The Teaching of Hazrat Inayat Khan      

Volume

Sayings

Social Gathekas

Religious Gathekas

The Message Papers

The Healing Papers

Vol. 1, The Way of Illumination

Vol. 1, The Inner Life

Vol. 1, The Soul, Whence And Whither?

Vol. 1, The Purpose of Life

Vol. 2, The Mysticism of Sound and Music

Vol. 2, The Mysticism of Sound

Vol. 2, Cosmic Language

Vol. 2, The Power of the Word

Vol. 3, Education

Vol. 3, Life's Creative Forces: Rasa Shastra

Vol. 3, Character and Personality

Vol. 4, Healing And The Mind World

Vol. 4, Mental Purification

Vol. 4, The Mind-World

Vol. 5, A Sufi Message Of Spiritual Liberty

Vol. 5, Aqibat, Life After Death

Vol. 5, The Phenomenon of the Soul

Vol. 5, Love, Human and Divine

Vol. 5, Pearls from the Ocean Unseen

Vol. 5, Metaphysics, The Experience of the Soul Through the Different Planes of Existence

Vol. 6, The Alchemy of Happiness

Vol. 7, In an Eastern Rose Garden

Vol. 8, Health and Order of Body and Mind

Vol. 8, The Privilege of Being Human

Vol. 8a, Sufi Teachings

Vol. 9, The Unity of Religious Ideals

Vol. 10, Sufi Mysticism

Vol. 10, The Path of Initiation and Discipleship

Vol. 10, Sufi Poetry

Vol. 10, Art: Yesterday, Today, and Tomorrow

Vol. 10, The Problem of the Day

Vol. 11, Philosophy

Vol. 11, Psychology

Vol. 11, Mysticism in Life

Vol. 12, The Vision of God and Man

Vol. 12, Confessions: Autobiographical Essays of Hazat Inayat Khan

Vol. 12, Four Plays

Vol. 13, Gathas

Vol. 14, The Smiling Forehead

By Date

THE SUPPLEMENTARY PAPERS

Heading

History of the Sufis

Sufism

The Sufi's Aim

The Different Stages of Spiritual Development

The Prophetic Tendency

Seeing

Self-Discipline

Physical Control

Health

Harmony

Balance

Struggle and Resignation

Renunciation

The Difference Between Will, Wish, and Desire

The Law of Attraction

Pairs of Opposites

Resist Not Evil

Judging

The Privilege of Being Human

Our God Part and Our Man Part

Man, the Seed of God

Evolution

Spiritual Circulation Through the Veins of Nature

Destiny and Free Will

Divine Impulse

The Law of Life

Manifestation, Gravitation, Assimilation, and Perfection

Karma And Reincarnation

Life in the Hereafter

The Mystical Meaning of the Resurrection

The Symbol of the Cross

Orpheus

The Mystery of Sleep

Consciousness

Conscience

The Gift of Eloquence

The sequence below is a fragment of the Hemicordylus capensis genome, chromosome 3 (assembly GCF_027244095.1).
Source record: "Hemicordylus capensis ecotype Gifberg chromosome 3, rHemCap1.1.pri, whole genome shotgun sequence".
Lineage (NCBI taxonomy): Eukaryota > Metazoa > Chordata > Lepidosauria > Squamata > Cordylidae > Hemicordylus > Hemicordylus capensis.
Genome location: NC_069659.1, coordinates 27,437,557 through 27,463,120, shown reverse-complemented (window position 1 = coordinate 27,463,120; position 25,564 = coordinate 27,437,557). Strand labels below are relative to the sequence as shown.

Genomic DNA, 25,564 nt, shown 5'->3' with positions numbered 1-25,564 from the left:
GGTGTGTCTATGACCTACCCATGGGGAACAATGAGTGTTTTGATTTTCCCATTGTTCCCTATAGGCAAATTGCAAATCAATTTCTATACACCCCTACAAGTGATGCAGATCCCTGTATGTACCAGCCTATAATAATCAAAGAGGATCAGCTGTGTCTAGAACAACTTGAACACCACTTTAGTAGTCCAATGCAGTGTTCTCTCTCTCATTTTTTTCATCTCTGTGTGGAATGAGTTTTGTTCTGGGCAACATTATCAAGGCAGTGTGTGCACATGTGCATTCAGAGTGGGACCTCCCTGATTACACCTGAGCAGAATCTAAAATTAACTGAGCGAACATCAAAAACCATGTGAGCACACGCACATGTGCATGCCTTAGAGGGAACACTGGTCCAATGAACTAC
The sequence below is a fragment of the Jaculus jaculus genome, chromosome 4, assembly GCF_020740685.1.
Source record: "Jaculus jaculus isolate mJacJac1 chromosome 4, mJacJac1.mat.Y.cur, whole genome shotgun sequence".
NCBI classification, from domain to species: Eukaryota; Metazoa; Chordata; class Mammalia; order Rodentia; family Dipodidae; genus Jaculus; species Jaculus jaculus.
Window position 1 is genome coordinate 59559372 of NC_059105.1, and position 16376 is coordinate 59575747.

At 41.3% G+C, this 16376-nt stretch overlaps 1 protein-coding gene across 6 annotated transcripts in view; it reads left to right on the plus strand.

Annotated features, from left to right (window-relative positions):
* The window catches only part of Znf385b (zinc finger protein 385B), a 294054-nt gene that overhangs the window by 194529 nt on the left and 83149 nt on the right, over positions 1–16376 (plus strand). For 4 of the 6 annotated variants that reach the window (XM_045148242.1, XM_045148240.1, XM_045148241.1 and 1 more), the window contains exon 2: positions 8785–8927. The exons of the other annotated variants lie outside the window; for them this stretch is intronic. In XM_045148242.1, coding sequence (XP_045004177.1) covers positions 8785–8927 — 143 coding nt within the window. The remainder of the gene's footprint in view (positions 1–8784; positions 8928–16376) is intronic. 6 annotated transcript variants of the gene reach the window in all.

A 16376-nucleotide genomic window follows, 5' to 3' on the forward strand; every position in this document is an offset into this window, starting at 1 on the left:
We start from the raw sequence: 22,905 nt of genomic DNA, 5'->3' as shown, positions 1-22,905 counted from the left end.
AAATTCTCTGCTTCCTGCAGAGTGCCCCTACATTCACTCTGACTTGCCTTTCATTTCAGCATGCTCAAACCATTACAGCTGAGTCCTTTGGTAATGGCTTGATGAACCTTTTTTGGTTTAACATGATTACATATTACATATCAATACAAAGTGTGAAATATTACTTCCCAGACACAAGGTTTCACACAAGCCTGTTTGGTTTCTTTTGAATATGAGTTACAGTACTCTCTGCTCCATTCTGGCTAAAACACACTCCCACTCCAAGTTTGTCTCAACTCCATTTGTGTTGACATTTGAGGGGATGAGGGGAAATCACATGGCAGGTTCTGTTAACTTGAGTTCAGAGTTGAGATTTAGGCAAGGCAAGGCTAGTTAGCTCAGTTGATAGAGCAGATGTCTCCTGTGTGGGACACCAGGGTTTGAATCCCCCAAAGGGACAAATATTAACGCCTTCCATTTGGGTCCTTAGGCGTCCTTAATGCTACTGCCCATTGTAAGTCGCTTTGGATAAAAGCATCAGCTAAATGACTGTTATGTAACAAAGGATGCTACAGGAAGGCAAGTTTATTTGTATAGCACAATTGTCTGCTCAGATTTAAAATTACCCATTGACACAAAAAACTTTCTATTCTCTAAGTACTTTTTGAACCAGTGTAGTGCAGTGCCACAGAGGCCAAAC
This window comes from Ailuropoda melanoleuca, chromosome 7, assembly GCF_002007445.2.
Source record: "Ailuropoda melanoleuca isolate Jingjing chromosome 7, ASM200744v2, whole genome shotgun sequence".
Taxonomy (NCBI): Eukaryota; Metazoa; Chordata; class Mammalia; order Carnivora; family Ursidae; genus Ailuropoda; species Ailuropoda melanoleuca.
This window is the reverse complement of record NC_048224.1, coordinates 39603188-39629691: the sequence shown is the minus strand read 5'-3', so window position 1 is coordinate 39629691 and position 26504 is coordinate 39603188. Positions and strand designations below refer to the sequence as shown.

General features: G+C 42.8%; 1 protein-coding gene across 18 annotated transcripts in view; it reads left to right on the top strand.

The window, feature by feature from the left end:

The Power of Silence

Holiness

The Ego

The Birth of the New Era

The Deeper Side of Life

Life's Mechanism

The Smiling Forehead

The Spell of Life

Selflessness

The Conservative Spirit

Character-Building

Respect and Consideration

Graciousness

Overlooking

Conciliation

Optimism and Pessimism

Happiness

Vaccination and Inoculation

Marriage

Love

The Heart

The Heart Quality

The Tuning of the Heart (1)

The Tuning of the Heart (2)

The Soul, Its Origin and Unfoldment

The Unfoldment of the Soul

The Soul's Desire

The Awakening of the Soul (1)

The Awakening of the Soul (2)

The Awakening of the Soul (3)

The Maturity of the Soul

The Dance of the Soul

Sub-Heading

-ALL-

Vol. 8a, Sufi Teachings

Selflessness

Selflessness, called Inkisar by the Sufis, not only beautifies one's personality, giving grace to one's word and manner, but it also gives dignity and power together with a spirit of independence, which is the real sign of a sage. It is selflessness which often produces humbleness in one's spirit, taking away the intoxication which clouds the soul. Independence and indifference, which are as two wings which enable the soul to fly, spring from the spirit of selflessness. The moment the spirit of selflessness has begun to sparkle in the heart of man, he shows in his word and action a nobility which no earthly power or wealth can give.

There are many ideas which intoxicate man, many feelings which act upon the soul like wine, but there is no stronger wine than the wine of selflessness. It is a might and it is a pride that no worldly rank can give. To become something is a limitation, whatever it may be; even if a person were to be called the king of the world, he would still not be the emperor of the universe. The master of the earth is still the slave of heaven. The selfless man is he who is no one and yet is all.

The Sufi, therefore, takes the path of being nothing instead of being something. It is this feeling of nothingness which turns the human heart into an empty cup into which the wine of immortality is poured. It is this state of bliss which every truth-seeking soul yearns to attain. It is easy to be learned and it is not very difficult to be wise; it is within one's reach to become good; but there is an attainment which is greater and higher than all these things, and this is to be nothing. It may seem frightening to many, the idea of becoming nothing, for human nature is such that it is eager to hold on to something, and the self holds on to its own personality, its own individuality. Once one has risen above this, one has climbed Mount Everest; one has arrived at the spot where the earth ends and heaven begins.

The whole aim of the Sufi is, by the thought of God, to cover his imperfect self even from his own eyes; and that moment when God is before him and not his own self, is the moment of perfect bliss to him. My murshid, Abu Hashim Madani, once said that there is only one virtue and one sin for a soul on this path: virtue when he is conscious of God, and sin when he is not. No explanation can fully describe the truth of this except the experience of the contemplative, to whom when he is conscious of God it is as if a window facing heaven were open, and to whom when he is conscious of the self the experience is the opposite. For all the tragedy of life is caused by being conscious of the self. All pain and depression are caused by this, and anything that can take away the thought of the self helps to a certain extent to relieve man from pain; but God-consciousness gives perfect relief.